Bay Area officials' Friday announcement that they will expedite the state's new stay-at-home order means that Santa Clara County restaurants have just two days before outdoor dining will be shut down temporarily.
Gov. Gavin Newsom announced on Thursday that all sectors other than retail and essential operations would be closed in regions of the state where less than 15% of intensive care unit beds are available under a new regional stay-at-home order. But five Bay Area counties — Santa Clara, San Francisco, Alameda, Contra Costa and Marin counties — and the city Berkeley decided to implement the new order in the coming days rather than wait until local hospitals are near crisis.
Santa Clara County restaurants will have to revert to takeout and delivery only as of this Sunday, Dec. 6, at 10 p.m., through at least Jan. 4.
"We understand that the closures under the state order will have a profound impact on our local businesses," Santa Clara County Health Officer Dr. Sara Cody said. "However, if we act quickly, we can both save lives and reduce the amount of time these restrictions have to stay in place, allowing businesses and activities to reopen sooner."
It's a blow — though not an altogether surprising one given mounting warnings about unprecedented levels of COVID-19 in the region — for restaurants that have been relying on outdoor dining to bring in revenue, particularly during the holidays when their dining rooms would usually be booked for parties and corporate events. Many invested in parklets and extensive outdoor dining set-ups, particularly in streets that have been closed to traffic like University Avenue in Palo Alto, Castro Street in Mountain View and Santa Cruz Avenue in Menlo Park.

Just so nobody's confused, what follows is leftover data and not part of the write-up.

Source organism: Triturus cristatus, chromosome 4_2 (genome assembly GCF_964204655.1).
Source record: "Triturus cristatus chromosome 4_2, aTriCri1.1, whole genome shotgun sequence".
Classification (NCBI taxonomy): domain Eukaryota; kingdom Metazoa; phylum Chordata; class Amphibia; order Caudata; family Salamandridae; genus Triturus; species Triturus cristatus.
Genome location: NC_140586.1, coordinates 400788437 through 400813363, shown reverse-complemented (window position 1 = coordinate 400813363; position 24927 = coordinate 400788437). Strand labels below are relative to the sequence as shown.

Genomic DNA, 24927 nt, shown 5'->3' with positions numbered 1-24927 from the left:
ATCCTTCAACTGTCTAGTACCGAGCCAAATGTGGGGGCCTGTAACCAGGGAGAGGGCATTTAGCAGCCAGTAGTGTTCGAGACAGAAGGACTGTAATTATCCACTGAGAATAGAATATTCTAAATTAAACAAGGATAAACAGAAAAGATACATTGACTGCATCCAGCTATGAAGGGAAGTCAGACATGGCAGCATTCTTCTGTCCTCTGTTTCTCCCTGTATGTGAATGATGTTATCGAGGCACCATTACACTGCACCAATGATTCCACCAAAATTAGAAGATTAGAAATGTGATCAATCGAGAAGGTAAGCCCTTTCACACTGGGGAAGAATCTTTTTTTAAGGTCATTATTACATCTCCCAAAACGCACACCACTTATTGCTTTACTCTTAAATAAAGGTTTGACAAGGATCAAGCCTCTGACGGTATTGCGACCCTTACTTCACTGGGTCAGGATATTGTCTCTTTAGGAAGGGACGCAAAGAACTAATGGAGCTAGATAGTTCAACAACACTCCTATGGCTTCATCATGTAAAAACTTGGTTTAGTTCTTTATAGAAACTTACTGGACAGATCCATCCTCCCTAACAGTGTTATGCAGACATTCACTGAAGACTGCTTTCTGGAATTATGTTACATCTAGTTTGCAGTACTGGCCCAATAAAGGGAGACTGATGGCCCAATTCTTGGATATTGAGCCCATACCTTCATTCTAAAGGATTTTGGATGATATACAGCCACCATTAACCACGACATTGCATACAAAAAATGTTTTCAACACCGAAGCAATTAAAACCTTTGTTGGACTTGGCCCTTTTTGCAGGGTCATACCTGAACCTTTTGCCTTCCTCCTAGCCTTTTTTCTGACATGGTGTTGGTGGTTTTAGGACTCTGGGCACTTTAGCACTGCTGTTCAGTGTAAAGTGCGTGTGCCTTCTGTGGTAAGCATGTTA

"Going back to takeout and delivery, it's going to be really hard. It's not a model we can survive on," said Anu Bhambri, who owns Rooh on University Avenue in downtown Palo Alto. "Without any stimulus package or any help from the government it's going to be very hard to survive."
Rooh's landlord paid to build the restaurant's parklet, Bhambri said, but she recently purchased additional heaters and new tents to prepare for the winter. She immediately thought of the implications for inventory at Rooh, where outdoor dining sales outpace takeout.
Patio heaters are just one of the additional costs Zareen Khan has incurred for outdoor dining at her eponymous restaurants in Palo Alto, Mountain View and Redwood City. Heaters that used to go for $150 are now as expensive as $400 and much harder to come by, she said.
She's frustrated by the new restrictions, which she said are penalizing small businesses that have already been barely treading water for eight months. She's reduced prices at Zareen's and feels like she's constantly advertising discounts to bring in more business. She told her employees on Friday that they will start taking turns taking time off to manage staffing levels with the loss of outdoor dining.
"I request the county be more creative in how to control COVID," Khan said. "Closing businesses is not a solution."
During a press conference on Friday, Contra Costa Health Officer Dr. Chris Farnitano said "any kind of activity that involves taking off your mask to eat or drink — even though outdoors is safer, even outdoors poses a risk for COVID spread. With the high risk of transmission in our communities, outdoor dining is more risky than it was two months ago."